In 2020, we provided emergency funding and humanitarian assistance to 577,068 people through 116 projects in 31 countries implemented by 35 members. This is the largest commitment to emergency funding in the past five years.
Our members’ long-term presence, dedication and personal commitment to the communities they live in makes them very effective as first responders. In 2020, their deep understanding of local cultures and the trust built up over decades made it possible for members to respond swiftly and effectively to the onset of the COVID-19 pandemic and was also of great importance in challenging attitudes and dangerous myths relating to the virus and other health issues. For an overview of our members’ response to the COVID-19 pandemic, please see our highlight on pages 20 and 21 of this report.
Sudden-Onset emergencies in 2020
While the world will long remember the COVID-19 pandemic and the challenges it brought about, many other emergencies occurred around the world in 2020. Our members responded to sudden-onset emergencies including Cyclones Amphan
and Nivar in India, flooding in Kenya, the Taal Volcano eruption in the Philippines, food insecurity in South Sudan and Zambia, the needs of displaced people in Mozambique and Burkina Faso, and the port explosion in Beirut. All told in 2020, 11 members implemented 23 projects, responding to the immediate needs
of vulnerable people in nine countries, directly reaching
Delivering emergency supplies to flood affected villages
At the end of 2019 and into 2020, heavy rains and mudslides caused major havoc for Kawese and Mutyambua villages in south eastern Kenya.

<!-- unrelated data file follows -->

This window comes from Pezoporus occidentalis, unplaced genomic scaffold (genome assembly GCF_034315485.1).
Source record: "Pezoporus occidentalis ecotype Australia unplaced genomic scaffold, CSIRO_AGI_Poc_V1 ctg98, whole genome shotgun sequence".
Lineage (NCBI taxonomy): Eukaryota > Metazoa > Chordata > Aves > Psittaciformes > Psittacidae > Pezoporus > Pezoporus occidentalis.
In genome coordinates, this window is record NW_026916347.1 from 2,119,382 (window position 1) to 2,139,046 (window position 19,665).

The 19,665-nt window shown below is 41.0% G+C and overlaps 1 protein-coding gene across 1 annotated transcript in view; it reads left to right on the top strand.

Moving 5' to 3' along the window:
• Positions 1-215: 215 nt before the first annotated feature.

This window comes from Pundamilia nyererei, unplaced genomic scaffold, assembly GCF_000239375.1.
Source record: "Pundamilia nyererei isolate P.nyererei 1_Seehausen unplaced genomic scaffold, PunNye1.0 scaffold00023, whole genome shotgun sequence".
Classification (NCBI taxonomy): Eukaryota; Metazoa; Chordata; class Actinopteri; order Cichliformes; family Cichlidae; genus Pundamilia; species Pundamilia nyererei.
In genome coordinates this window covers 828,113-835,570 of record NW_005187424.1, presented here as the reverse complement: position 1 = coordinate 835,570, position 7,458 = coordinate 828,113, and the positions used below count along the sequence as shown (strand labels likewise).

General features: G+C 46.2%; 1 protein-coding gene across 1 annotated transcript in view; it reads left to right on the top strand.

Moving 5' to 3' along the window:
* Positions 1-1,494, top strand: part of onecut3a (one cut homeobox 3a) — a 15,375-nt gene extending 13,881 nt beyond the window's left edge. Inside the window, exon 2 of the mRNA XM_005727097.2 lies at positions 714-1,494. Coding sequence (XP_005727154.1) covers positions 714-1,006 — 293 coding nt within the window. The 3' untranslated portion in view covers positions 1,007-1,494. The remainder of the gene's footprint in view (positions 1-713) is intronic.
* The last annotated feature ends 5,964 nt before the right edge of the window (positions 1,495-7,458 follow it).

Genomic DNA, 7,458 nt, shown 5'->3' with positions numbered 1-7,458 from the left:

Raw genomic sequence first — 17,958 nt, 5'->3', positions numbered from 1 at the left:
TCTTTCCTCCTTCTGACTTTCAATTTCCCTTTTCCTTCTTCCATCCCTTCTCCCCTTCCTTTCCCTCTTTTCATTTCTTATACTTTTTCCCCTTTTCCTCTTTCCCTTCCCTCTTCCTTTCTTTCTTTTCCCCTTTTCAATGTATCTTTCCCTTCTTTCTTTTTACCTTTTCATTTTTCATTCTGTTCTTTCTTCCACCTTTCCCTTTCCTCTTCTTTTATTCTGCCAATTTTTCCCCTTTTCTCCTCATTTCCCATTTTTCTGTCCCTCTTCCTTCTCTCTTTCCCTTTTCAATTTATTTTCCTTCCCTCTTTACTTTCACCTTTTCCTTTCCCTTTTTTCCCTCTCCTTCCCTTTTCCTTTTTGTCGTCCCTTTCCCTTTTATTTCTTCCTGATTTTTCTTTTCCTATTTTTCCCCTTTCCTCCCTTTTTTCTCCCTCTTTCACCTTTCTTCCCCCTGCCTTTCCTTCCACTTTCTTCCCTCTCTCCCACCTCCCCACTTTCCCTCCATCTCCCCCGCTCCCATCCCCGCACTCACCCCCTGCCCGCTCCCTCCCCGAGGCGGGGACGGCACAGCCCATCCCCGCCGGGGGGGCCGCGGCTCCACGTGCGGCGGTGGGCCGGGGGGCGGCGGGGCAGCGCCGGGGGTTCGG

For over 500 people in Kawese, flash flooding and bursting riverbanks led to houses being submerged by flood waters. In Mutyambua, over 700 villagers fell victim to mudslides that destroyed their homes. In the aftermath, they were at risk from water borne diseases, prolonged hunger and exposure to the elements due to a lack of shelter. This was especially concerning for pregnant women, the elderly and very young, and those with disabilities.
The Spiritans received emergency funding to help the villages respond to the disaster. They knew that hunger would quickly become a problem and used funds to purchase and distribute food supplies including beans, sorghum flour, maize flour and cooking oil. Other essential items such as clean drinking water, blankets, and mosquito nets were also supplied to the villagers. This critical food and material assistance also helped free up time for the villagers to rebuild their homes by alleviating the need to return immediately to work.
During distribution of the aid, the project team was at first unable to access the villages due to impassable roads A tractor was used to navigate the muddy roadways to get food and the other items closer to households. The likelihood of future floods and mudslides in the area is high, so to help the villagers prepare for and hopefully offset future emergencies, the Spiritans shared information about the need for timely clearing of water drainage systems and the importance of building and repairing the dykes around residential areas before the rainy seasons. By draining flood waters, the villagers could further reduce potential illness and death due to waterborne diseases. With mudslides also a persistent risk, villagers were further cautioned on the danger of settling on high-risk areas such as hill slopes.